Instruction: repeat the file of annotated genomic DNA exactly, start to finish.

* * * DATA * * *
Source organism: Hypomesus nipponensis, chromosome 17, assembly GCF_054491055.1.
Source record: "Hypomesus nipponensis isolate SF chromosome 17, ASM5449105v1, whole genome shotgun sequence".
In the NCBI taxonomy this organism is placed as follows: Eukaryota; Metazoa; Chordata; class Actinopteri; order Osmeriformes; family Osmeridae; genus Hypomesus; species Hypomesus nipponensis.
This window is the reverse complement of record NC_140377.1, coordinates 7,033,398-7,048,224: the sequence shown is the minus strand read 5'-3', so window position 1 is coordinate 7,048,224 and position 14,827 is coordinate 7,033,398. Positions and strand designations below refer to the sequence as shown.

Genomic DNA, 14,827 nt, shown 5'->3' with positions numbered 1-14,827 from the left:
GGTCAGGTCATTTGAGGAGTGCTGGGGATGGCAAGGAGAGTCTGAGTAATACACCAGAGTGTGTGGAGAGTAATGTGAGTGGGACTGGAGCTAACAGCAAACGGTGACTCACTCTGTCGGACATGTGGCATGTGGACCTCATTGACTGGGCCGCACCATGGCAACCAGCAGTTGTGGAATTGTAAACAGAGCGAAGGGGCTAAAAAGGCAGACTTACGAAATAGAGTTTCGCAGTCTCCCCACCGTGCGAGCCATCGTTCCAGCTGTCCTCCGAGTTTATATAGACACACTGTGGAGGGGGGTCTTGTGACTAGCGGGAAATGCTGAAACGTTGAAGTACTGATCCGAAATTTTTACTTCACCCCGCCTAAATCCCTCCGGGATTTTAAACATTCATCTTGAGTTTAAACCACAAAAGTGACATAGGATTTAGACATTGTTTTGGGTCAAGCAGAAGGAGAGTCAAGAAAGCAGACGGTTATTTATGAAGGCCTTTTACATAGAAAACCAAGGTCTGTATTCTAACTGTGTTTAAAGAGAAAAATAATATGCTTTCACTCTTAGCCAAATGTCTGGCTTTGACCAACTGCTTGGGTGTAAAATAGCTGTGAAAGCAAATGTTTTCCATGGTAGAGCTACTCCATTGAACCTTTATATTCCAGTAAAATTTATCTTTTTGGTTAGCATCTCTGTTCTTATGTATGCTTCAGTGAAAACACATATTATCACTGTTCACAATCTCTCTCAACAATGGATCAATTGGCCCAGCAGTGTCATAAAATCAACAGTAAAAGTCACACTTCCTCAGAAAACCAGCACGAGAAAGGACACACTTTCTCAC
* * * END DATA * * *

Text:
Source organism: Hypomesus nipponensis, chromosome 17, assembly GCF_054491055.1.
Source record: "Hypomesus nipponensis isolate SF chromosome 17, ASM5449105v1, whole genome shotgun sequence".
In the NCBI taxonomy this organism is placed as follows: Eukaryota; Metazoa; Chordata; class Actinopteri; order Osmeriformes; family Osmeridae; genus Hypomesus; species Hypomesus nipponensis.
This window is the reverse complement of record NC_140377.1, coordinates 7,033,398-7,048,224: the sequence shown is the minus strand read 5'-3', so window position 1 is coordinate 7,048,224 and position 14,827 is coordinate 7,033,398. Positions and strand designations below refer to the sequence as shown.

Genomic DNA, 14,827 nt, shown 5'->3' with positions numbered 1-14,827 from the left:
GGTCAGGTCATTTGAGGAGTGCTGGGGATGGCAAGGAGAGTCTGAGTAATACACCAGAGTGTGTGGAGAGTAATGTGAGTGGGACTGGAGCTAACAGCAAACGGTGACTCACTCTGTCGGACATGTGGCATGTGGACCTCATTGACTGGGCCGCACCATGGCAACCAGCAGTTGTGGAATTGTAAACAGAGCGAAGGGGCTAAAAAGGCAGACTTACGAAATAGAGTTTCGCAGTCTCCCCACCGTGCGAGCCATCGTTCCAGCTGTCCTCCGAGTTTATATAGACACACTGTGGAGGGGGGTCTTGTGACTAGCGGGAAATGCTGAAACGTTGAAGTACTGATCCGAAATTTTTACTTCACCCCGCCTAAATCCCTCCGGGATTTTAAACATTCATCTTGAGTTTAAACCACAAAAGTGACATAGGATTTAGACATTGTTTTGGGTCAAGCAGAAGGAGAGTCAAGAAAGCAGACGGTTATTTATGAAGGCCTTTTACATAGAAAACCAAGGTCTGTATTCTAACTGTGTTTAAAGAGAAAAATAATATGCTTTCACTCTTAGCCAAATGTCTGGCTTTGACCAACTGCTTGGGTGTAAAATAGCTGTGAAAGCAAATGTTTTCCATGGTAGAGCTACTCCATTGAACCTTTATATTCCAGTAAAATTTATCTTTTTGGTTAGCATCTCTGTTCTTATGTATGCTTCAGTGAAAACACATATTATCACTGTTCACAATCTCTCTCAACAATGGATCAATTGGCCCAGCAGTGTCATAAAATCAACAGTAAAAGTCACACTTCCTCAGAAAACCAGCACGAGAAAGGACACACTTTCTCAC